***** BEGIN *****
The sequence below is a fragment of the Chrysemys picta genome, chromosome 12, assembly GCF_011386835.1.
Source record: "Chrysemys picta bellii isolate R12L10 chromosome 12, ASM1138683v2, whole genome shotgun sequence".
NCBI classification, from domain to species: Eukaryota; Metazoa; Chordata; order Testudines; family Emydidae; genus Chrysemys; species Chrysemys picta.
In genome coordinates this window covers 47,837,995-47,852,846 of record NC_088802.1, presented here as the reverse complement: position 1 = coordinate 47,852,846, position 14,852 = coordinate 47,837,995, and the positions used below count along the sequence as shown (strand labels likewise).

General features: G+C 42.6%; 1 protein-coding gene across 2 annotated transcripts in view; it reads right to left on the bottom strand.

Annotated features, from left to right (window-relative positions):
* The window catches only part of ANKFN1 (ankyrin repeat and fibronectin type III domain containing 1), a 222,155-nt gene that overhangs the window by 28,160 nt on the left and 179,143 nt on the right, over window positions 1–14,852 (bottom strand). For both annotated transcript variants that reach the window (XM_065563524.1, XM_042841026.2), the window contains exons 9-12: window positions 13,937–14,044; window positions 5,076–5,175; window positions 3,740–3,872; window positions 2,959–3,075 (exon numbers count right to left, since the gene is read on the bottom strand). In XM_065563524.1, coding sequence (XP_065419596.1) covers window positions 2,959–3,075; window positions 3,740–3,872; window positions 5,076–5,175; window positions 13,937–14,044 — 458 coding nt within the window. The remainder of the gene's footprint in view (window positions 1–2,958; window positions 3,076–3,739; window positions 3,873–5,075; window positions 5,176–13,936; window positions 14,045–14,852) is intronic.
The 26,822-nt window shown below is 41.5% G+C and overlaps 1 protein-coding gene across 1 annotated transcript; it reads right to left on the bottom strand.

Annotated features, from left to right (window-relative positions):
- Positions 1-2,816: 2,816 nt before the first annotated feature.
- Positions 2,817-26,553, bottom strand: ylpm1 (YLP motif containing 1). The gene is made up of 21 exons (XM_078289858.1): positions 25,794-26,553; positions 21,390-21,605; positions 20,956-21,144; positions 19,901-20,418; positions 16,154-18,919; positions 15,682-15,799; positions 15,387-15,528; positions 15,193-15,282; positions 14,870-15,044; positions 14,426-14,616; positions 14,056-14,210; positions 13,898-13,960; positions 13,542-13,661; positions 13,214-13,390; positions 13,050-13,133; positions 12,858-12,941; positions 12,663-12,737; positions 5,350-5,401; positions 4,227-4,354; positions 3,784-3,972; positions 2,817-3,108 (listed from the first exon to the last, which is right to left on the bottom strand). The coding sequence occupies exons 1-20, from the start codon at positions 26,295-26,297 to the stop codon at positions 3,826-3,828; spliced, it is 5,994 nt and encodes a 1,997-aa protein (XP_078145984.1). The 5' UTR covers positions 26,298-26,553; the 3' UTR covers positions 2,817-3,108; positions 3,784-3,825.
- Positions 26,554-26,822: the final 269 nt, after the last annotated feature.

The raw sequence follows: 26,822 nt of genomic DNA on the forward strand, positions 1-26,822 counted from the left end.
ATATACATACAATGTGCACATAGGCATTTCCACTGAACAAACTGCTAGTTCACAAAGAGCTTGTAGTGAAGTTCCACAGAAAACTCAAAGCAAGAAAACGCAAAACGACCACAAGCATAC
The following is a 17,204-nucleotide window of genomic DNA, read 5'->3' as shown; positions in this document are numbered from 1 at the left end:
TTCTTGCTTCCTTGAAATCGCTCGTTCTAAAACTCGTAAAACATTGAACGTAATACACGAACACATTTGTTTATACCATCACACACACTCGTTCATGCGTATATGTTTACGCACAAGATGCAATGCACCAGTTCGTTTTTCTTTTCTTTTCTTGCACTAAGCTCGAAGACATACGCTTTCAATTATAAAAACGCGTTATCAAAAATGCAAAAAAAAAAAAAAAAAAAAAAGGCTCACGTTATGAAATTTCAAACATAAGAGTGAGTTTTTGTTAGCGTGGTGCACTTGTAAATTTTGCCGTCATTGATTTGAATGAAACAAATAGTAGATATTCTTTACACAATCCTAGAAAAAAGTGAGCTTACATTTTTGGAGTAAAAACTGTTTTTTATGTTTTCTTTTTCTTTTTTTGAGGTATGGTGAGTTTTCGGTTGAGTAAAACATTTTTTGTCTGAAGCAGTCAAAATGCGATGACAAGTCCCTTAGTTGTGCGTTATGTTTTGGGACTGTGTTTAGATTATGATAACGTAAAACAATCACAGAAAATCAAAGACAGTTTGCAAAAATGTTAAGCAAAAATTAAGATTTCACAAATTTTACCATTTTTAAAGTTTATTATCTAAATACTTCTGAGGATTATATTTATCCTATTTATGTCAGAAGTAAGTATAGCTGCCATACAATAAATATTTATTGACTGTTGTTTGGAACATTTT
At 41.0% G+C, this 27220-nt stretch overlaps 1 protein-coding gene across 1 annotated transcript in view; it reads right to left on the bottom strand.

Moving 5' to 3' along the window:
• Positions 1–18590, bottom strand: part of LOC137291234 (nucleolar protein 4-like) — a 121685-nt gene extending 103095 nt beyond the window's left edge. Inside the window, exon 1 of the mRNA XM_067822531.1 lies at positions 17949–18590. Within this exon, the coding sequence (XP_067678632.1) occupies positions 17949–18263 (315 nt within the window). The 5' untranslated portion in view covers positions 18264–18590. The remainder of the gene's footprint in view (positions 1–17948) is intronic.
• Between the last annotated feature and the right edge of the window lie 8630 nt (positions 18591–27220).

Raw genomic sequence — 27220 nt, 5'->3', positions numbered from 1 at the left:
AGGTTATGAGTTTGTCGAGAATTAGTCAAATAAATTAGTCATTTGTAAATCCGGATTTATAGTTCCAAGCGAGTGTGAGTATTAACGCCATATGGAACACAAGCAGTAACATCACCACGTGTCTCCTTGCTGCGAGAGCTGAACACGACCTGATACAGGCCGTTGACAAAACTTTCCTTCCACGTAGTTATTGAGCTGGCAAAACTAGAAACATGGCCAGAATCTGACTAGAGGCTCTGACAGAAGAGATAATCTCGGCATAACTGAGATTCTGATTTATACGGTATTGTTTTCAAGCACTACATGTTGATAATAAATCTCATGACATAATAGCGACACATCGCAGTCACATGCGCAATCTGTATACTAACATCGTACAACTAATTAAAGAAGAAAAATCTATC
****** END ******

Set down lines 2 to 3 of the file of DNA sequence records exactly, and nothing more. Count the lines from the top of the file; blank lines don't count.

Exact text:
Source record: "Chrysemys picta bellii isolate R12L10 chromosome 12, ASM1138683v2, whole genome shotgun sequence".
NCBI classification, from domain to species: Eukaryota; Metazoa; Chordata; order Testudines; family Emydidae; genus Chrysemys; species Chrysemys picta.